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CATALOG # 1907


  • Catalog #:1907
  • Scientific Name:N-Acetyl-sphingosylphosphorylcholine (mixture of D-erythro and L-threo isomers)
  • Common Name:N-C2:0-Sphingomyelin; N-C2:0-SM
  • Empirical Formula:C25H51N2O6P
  • CAS#:74713-54-5
  • SDS:View Safety Data Sheet
  • Data Sheet:View Data Sheet
  • Formula Weight:506
  • Unit:5 mg
  • Solvent:none
  • Source:semisynthetic
  • Purity:98+%
  • Analytical Methods:TLC, identity confirmed by MS
  • Natural Source:bovine buttermilk
  • Solubility:ethanol; chloroform/methanol, 2:1
  • Physical Appearance:solid
  • Storage:-20°C
  • Dry Ice:No
  • Hazardous:No


Application Notes:

Sphingomyelin is found in mammalian cell membranes, especially in the membranes of the myelin sheath. It is the most abundant sphingolipid in mammals and is thought to be found mostly in the exoplasmic leaflet of the membrane although there is also evidence of a sphingomyelin pool in the inner leaflet of the membrane. It is involved in signal transduction and apoptosis. An improper ratio of sphingomyelin to ceramide has been shown to be a factor in Niemann-Pick disease and neonatal respiratory distress syndrome.1 However, the ratio of sphingomyelin to ceramide is different for different cell types.2 Sphingomyelin is an important amphiphilic component when plasma lipoprotein pools expand in response to large lipid loads or metabolic abnormalities.3 In contrast to ceramides, N-hexanoyl-sphingosylphosphorylcholine does not initiate vesicle formation in cells.4 Sphingosylphosphorylcholine has been shown to induce intracellular calcium release while its short chain analog, N-acetyl-sphingosylphosphoylcholine, requires a significantly higher concentration to initiate the same level of response.5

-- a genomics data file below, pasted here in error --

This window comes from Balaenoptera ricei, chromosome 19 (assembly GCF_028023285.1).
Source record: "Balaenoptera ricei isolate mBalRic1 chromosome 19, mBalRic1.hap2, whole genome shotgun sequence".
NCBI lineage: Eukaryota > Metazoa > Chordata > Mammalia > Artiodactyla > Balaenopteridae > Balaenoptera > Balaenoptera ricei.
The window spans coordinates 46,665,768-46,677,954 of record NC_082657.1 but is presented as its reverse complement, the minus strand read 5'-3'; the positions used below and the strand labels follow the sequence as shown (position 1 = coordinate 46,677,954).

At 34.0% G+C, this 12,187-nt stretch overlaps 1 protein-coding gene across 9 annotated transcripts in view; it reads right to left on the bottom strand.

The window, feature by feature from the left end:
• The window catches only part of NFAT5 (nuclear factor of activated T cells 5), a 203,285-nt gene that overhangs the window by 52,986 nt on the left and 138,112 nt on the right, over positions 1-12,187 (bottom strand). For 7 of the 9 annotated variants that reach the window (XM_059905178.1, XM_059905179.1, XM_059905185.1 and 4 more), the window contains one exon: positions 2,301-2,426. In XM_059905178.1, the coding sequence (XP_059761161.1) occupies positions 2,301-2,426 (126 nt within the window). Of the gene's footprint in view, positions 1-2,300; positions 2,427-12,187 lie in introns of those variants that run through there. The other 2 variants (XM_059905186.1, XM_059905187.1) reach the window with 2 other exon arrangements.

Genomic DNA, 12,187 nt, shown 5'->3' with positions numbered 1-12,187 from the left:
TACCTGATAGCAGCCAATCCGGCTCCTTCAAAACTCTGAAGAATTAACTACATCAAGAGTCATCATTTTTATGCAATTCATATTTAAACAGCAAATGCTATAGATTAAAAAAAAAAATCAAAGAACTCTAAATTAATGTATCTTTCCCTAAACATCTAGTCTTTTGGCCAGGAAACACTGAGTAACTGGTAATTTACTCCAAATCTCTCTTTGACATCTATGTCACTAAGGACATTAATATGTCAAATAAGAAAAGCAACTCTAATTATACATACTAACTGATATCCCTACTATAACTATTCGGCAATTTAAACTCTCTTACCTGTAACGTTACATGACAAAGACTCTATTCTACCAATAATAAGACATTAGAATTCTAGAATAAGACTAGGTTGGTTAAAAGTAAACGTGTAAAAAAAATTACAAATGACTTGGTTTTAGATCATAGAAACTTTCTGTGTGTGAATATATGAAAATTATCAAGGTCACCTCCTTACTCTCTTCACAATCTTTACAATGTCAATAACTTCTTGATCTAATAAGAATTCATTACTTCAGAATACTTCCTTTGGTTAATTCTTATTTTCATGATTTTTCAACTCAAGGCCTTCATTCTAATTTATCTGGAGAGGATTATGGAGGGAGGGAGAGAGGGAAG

1. C. St Clair et al. “The probability of neonatal respiratory distress syndrome as a function of gestational age and lecithin/sphingomyelin ratio” Am J Perinatol., Vol. 25(8) pp. 473-480, 2008,
2. J. Kilkus et al. “Differential regulation of sphingomyelin synthesis and catabolism in oligodendrocytes and neurons” J Neurochem. Vol. 106(4) pp. 1745- 1757, 2008
3. N. Duan RD. “Absorption and lipoprotein transport of sphingomyelin” J Lipid Res., Vol. 47(1) pp. 154-171, 2006
4. R. Li, E. Blanchette-Mackie, and S. Ladisch “Induction of Endocytic Vesicles by Exogenous C6-ceramide” Journal of Biological Chemistry, vol. 274 pp. 21121-21127, 1999
5. D. Yule et al. “Sphingosine Metabolism Induces Ca2+ Oscillations in Rat Pancreatic Acinar Cells” The Journal of Biological Chemistry, Vol. 268(17) pp. 12353-12358, 1993
Price $297.00

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